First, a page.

The film is in two parts
Part One =
Scene One = Coronation in
[Read the following, then hop to the YouTube footage]
"Ivan" begins with the great 1547 coronation. Glorious church bells ring out, and fabulous church choirs intone the royal ceremony -- much medieval church/state ceremony. The deep base voice is that of Metropolitan Pimin.
We see foreign ambassadors questioning the legitimacy of Ivan's claim to be "tsar of all Rus". The Pope will refuse to recognize him as such. The Holy Roman Emperor will also refuse. Europe will reject him. The sardonic Livonian ambassador says, "If he's strong, they'll recognize him".
The foreigners discuss other claimants to the throne, for example, the Staritskii clan who are, like Ivan, direct descendants of grandfather Ivan III and Zoe Paleologus. We see Princess Evfrosinia Staritskaia (Ivan's aunt) who has high hopes for her feckless and somewhat addled son, Vladimir Staritskii (Ivan's cousin). The foreigners pronounce "Vladimir" in the Polish/Lithuanian fashion, "Waldemar". Simple Vladimir adores Ivan and stays close to him through the ceremony.
Of course, say the foreign dignitaries, Ivan has his supporters. We see Ivan IV's future wife, Anastasia, who was born of the Zakharin family. The powerful Zakharin clan promoted her to become Ivan's bride [Pavlov&Perrie:36-7].
Ivan takes center stage in the great cathedral to present something like a "state of the union" address. Russia now is ruled by one tsar. Boyars will no longer rule. The army will be a national army. Everyone will participate. He who does not fight will pay for that army. The Church will also contribute out of its great wealth.
Church officials are astonished. Metropolitan Pimin drops his heavy crosier, but a boyar beside him catches it. We see Boyar Fedor Kolychev wince.
Ivan turns to the foreign dignitaries and states his meaning of "sovereignty" = The tsar is absolute both with respect to his subjects within Russia and with respect to foreign powers. The power of the tsar cannot be contested domestically so that it cannot be contested in the international arena. Turning to the foreign guests he says further = Russia needs access to the sea. Therefore I crown myself also sovereign over Russian lands now in foreign hands. (Dignitaries are now quite agitated.) And then Ivan quotes the doctrine of the Third Rome =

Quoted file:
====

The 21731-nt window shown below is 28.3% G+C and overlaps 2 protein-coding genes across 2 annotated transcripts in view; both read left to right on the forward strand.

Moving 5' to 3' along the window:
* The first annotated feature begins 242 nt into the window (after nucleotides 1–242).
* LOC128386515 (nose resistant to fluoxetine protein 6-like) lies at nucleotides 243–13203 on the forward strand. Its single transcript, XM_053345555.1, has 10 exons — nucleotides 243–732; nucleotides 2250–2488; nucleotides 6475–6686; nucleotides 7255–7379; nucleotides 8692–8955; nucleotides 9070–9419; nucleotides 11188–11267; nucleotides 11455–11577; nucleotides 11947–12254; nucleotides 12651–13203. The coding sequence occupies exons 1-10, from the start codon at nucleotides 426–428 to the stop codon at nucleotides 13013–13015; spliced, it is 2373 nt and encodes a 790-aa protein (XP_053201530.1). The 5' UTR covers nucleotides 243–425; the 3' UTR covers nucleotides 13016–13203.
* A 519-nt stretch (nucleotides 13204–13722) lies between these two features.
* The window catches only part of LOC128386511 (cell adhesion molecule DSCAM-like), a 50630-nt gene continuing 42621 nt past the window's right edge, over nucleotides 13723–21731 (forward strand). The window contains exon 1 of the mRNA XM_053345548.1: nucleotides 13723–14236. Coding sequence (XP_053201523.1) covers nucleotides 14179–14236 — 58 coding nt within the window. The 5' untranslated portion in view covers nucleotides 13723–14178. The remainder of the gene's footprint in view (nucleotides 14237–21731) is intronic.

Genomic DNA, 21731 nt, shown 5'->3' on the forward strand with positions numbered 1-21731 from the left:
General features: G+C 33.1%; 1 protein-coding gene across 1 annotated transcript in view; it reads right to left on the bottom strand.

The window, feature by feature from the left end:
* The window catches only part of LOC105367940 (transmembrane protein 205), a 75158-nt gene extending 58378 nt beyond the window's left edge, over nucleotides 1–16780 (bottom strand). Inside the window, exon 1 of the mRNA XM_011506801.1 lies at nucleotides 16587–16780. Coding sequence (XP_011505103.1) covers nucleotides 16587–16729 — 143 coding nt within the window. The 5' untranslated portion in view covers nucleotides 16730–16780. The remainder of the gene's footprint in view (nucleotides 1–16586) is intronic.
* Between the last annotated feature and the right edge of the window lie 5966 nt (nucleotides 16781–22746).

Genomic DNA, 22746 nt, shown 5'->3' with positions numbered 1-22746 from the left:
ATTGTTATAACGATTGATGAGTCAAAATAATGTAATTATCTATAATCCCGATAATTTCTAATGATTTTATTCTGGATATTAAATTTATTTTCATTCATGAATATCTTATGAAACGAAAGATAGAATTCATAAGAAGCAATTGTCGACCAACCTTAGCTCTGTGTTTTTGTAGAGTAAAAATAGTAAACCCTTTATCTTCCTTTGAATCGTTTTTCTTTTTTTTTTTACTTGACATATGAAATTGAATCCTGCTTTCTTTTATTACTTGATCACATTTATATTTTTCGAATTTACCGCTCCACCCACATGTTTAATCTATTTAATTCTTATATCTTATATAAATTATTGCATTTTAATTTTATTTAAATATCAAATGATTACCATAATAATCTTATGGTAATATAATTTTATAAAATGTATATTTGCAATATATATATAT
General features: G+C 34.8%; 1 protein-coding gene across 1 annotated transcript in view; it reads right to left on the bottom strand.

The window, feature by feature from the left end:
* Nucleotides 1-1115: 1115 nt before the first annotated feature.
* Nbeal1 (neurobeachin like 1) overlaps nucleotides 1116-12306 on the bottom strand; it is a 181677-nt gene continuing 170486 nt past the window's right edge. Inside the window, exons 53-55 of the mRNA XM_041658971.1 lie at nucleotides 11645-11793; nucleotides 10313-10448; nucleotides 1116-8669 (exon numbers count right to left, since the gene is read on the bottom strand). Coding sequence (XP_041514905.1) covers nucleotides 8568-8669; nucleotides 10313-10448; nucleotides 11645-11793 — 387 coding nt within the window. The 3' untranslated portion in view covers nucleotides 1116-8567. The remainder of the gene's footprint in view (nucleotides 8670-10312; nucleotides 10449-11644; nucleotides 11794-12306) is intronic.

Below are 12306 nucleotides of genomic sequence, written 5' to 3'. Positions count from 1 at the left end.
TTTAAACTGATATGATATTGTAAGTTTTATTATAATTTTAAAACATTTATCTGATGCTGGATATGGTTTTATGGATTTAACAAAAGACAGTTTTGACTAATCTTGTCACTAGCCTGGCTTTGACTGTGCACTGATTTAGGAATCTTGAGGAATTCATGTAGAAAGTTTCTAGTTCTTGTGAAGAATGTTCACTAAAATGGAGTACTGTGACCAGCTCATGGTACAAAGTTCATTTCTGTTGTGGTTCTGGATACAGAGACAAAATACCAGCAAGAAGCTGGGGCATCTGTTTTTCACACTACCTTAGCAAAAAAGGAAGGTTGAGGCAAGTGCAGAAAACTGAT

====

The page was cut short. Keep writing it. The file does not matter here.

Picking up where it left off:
Two Romes fell, but the third -- Moscow -- shall stand, and a fourth shall never be! And in that Third Rome -- as ruler of Muscovy -- as sole Master from this day forth shall I reign.
Then follows the liturgical chant "Long Life", specifically addressed to the new tsar "and autocrat [samoderzhets] of all Russia".
The mounting confusion among the congregation begins to define contestants in the unfolding struggle for power. Eisenstein portrays the old elite boyars (votchinniki) and the foppish darling Andrei Kurbskii with contempt, but with some degree of understanding, maybe even sympathy. Kurbskii is the most complex of the old boyar conspirators because he is a most significant lieutenant to the young Ivan. But we see clearly that he has a crush on Ivan's future bride. That doesn't bode well. If we are not taken by the historical drama unfolding, we can get behind this unexpected soap-opera twist.
HERE IS YOUTUBE FOOTAGE FEATURING SEVERAL FABULOUS ORTHODOX LITURGICAL SCENES
Beginning with this Scene#1 then jumping to Scene#4/5
Scene Two = Banquet in the Hall of Gold
Revelers at the banquet shout, "Bitter, bitter" (a Russian wedding tradition which means the wedding party want the bride to kiss the groom to bring sweetness to this bitter life). Ivan kisses Anastasia. But we can hear serious clamor from outside. Some great disorder has broken out.
As nuptial godmother, Aunt Evfrosinia Staritskaia assures Ivan that it is just the joy of Muscovites spilling over usual bounds. She gives Metropolitan Pimin a conspiratorial glance.
We shift focus to the rioting mob, led by agents of the Staritskies, rousing the rabble to burn the homes of the rival clans, the Glinskies and Zakharins. The Glinskii clan derived their status from the fact that Ivan IV's mother was born Glinskaia.
Back in the banquet hall, Ivan does not notice the noise from without. He turns to Kurbskii who quotes an old Russian proverb about how "when marriage begins, friendship ends". Anastasia understands his meaning.
Ivan turns to Boyar Fedor Kolychev asking his views. Kolychev warns Ivan that he has broken all tradition and discord will follow. And we see the mob pushing forward in its destructive rage. Kolychev says he would not go against the tsar, yet he cannot go with Ivan, so he asks and gets permission to go into the monastery. Ivan makes Kolychev promise not to oppose him, to come to him if called. Pimin blesses Kolychev and on the spot appoints him abbot at Solovetskii monastery.